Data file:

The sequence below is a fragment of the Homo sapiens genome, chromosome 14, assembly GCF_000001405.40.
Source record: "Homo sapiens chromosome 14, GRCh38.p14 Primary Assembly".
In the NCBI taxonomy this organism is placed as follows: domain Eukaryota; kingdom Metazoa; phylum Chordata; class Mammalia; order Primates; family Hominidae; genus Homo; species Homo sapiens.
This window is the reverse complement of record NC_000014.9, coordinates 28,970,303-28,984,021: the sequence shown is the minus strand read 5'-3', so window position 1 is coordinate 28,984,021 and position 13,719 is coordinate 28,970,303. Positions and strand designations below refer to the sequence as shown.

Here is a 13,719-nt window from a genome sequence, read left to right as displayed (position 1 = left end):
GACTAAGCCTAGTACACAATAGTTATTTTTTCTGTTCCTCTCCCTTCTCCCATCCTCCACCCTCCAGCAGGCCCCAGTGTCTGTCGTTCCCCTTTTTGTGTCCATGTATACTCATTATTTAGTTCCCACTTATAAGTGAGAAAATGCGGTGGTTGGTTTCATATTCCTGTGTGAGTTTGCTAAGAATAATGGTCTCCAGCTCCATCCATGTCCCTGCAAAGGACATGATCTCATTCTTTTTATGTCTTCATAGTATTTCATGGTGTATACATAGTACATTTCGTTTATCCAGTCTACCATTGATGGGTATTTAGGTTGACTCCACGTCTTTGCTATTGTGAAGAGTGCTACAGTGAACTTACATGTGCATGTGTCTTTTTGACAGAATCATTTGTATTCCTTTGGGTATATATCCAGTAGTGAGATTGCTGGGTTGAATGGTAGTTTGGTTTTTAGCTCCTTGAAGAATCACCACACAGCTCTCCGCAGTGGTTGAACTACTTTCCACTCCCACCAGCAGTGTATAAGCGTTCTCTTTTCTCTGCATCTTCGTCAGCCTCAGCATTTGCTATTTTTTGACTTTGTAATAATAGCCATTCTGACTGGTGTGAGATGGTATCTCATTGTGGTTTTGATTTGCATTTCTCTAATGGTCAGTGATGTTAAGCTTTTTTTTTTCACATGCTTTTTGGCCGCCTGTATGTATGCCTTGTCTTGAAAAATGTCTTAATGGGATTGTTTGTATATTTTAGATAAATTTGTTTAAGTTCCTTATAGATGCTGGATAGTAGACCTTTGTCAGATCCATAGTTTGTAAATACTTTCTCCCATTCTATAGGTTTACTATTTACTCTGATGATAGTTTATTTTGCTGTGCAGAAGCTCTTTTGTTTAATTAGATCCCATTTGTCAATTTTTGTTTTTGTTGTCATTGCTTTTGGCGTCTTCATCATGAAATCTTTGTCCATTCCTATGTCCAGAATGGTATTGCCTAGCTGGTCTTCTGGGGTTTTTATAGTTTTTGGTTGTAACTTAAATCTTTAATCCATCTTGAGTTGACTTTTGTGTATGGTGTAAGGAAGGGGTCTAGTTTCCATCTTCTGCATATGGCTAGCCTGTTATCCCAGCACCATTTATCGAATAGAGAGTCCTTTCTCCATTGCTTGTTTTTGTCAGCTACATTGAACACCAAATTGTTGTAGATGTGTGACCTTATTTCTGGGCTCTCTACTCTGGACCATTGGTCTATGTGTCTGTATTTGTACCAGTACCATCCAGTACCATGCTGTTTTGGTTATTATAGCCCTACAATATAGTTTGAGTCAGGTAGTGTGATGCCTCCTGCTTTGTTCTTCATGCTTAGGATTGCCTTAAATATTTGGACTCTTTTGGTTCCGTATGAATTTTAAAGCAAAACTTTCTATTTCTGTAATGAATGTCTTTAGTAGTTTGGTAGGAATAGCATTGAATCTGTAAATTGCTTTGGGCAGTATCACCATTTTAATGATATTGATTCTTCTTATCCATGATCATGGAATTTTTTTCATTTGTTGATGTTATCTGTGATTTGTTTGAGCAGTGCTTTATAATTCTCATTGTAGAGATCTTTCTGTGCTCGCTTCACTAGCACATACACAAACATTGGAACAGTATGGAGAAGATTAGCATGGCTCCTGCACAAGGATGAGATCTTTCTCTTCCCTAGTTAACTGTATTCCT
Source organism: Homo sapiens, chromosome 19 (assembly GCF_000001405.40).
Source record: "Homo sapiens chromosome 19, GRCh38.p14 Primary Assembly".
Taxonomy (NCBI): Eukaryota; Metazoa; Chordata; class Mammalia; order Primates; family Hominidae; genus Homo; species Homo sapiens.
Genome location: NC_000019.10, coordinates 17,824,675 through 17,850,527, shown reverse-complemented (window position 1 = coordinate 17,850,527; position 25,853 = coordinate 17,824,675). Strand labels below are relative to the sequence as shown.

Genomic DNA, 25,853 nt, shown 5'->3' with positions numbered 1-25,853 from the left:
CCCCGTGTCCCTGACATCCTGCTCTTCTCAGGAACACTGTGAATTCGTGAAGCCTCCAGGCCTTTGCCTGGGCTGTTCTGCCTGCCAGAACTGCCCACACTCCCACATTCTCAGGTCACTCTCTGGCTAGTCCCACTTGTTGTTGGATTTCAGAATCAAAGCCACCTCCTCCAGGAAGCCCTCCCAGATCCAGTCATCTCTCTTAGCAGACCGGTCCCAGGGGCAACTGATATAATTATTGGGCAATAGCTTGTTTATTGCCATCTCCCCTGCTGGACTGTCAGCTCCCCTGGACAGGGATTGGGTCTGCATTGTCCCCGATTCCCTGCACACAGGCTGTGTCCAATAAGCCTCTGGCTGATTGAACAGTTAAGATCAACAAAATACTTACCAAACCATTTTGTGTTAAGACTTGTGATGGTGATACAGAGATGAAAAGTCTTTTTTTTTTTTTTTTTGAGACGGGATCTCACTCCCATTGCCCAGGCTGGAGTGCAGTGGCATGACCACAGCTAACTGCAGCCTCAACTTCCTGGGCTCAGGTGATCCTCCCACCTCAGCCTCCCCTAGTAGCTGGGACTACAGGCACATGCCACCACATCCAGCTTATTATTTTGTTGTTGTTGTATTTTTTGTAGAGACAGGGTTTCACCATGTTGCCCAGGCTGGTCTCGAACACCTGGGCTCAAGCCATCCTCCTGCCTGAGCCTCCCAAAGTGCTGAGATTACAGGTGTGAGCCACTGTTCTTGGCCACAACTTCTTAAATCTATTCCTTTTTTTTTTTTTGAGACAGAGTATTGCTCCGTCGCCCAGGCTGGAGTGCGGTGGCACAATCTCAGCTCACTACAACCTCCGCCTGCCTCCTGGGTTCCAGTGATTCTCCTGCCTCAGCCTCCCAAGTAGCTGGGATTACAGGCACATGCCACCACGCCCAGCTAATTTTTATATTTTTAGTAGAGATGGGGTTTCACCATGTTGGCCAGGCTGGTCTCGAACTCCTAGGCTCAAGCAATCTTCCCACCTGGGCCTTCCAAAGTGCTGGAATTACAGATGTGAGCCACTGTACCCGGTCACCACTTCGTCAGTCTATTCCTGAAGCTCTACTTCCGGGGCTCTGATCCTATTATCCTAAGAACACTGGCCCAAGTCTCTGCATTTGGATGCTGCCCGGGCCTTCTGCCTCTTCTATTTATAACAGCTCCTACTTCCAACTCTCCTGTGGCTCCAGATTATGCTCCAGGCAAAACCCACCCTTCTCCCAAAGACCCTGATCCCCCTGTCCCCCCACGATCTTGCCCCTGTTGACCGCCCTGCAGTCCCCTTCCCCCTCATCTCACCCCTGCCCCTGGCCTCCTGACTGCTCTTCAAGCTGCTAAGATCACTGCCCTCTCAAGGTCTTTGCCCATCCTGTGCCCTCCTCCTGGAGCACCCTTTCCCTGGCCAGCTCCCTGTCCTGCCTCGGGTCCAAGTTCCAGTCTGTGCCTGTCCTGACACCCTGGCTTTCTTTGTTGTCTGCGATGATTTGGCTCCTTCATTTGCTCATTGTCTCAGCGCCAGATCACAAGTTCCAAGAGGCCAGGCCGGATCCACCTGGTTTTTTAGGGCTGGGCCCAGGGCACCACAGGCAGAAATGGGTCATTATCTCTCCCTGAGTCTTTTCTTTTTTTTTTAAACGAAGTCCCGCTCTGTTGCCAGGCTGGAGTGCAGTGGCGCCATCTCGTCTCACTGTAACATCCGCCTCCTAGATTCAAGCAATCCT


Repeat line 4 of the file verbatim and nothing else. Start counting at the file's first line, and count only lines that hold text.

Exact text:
This window is the reverse complement of record NC_000014.9, coordinates 28,970,303-28,984,021: the sequence shown is the minus strand read 5'-3', so window position 1 is coordinate 28,984,021 and position 13,719 is coordinate 28,970,303. Positions and strand designations below refer to the sequence as shown.